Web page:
An “accessory after the fact” is someone who knows that a crime has been committed and who helps the offender try to escape arrest or punishment. See D.C. Code § 22-1806.
Below are answers to frequently asked questions with respect to this offense:
What are the elements of this offense?
In order to secure a conviction for this offense in Washington, D.C., the prosecution must prove (1) that a person other than the defendant committed an offense, (2) the defendant assisted the person who committed the offense, (3) at the time of the assistance, the defendant knew that the other person had committed the offense, and (4) when the defendant assisted that other person, the defendant intended to delay, interfere with, or prevent the arrest, trial, or punishment of that person. D.C. criminal jury instruction § 7-100; Jones v. United States, 716 A.2d 160, 163 (D.C. 1998).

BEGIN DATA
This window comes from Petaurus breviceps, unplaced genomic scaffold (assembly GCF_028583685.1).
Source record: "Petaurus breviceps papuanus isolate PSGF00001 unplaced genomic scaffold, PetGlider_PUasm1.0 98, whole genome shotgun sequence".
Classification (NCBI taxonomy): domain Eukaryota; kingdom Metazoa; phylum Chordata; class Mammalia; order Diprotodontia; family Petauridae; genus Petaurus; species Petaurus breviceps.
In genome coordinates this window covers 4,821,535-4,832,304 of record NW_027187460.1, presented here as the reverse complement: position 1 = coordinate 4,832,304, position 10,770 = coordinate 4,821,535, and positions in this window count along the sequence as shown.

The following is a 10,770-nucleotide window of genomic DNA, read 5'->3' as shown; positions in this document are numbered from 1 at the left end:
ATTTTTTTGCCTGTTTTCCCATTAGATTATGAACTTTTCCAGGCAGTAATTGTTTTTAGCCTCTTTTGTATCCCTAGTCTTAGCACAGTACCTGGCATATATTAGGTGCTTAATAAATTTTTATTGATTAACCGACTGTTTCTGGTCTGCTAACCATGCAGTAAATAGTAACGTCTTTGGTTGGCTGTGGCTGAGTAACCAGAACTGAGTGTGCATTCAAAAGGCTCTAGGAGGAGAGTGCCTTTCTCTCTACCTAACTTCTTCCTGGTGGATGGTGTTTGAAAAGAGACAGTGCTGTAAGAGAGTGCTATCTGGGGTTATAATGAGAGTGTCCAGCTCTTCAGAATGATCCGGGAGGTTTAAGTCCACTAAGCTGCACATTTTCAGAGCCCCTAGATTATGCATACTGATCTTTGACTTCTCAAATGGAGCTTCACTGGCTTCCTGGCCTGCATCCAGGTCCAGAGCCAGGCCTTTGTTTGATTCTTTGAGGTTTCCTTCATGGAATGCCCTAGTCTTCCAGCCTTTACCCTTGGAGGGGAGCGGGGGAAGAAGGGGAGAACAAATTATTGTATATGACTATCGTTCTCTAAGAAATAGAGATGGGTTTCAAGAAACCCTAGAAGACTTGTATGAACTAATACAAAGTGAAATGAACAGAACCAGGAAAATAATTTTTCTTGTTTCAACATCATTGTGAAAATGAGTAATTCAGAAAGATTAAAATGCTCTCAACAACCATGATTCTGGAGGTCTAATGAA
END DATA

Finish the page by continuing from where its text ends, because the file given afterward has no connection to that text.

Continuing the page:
The crime in question must have been completed. United States v. Barlow, 470 F.2d 1245, 1252-1253 (D.C. Cir. 1972)(“The very definition of the crime also requires that the felony not be in progress when the assistance is rendered”). The defendant must have actual knowledge that the offense was committed. Butler v. United States, 481 A.2d 431, 443 (D.C. 1984).
What is the maximum punishment for this offense?
Unlike a conspirator, an aider-or-abettor or an accessory before the fact, the suspect is not charged as a principal, and the maximum punishment defends on the underlying offense which the person attempted to cover up. If, for example, the underlying offense imposed a maximum sentence of 10 years, a person who was convicted of being an accessory after the fact to this offense would be subject to no more than 5 years.
Will I need a lawyer?
Yes. Although every defendant in a criminal case has the right to defend him- or herself, it would be foolish to do so. If you cannot afford a lawyer, the court will appoint one to represent you at no cost.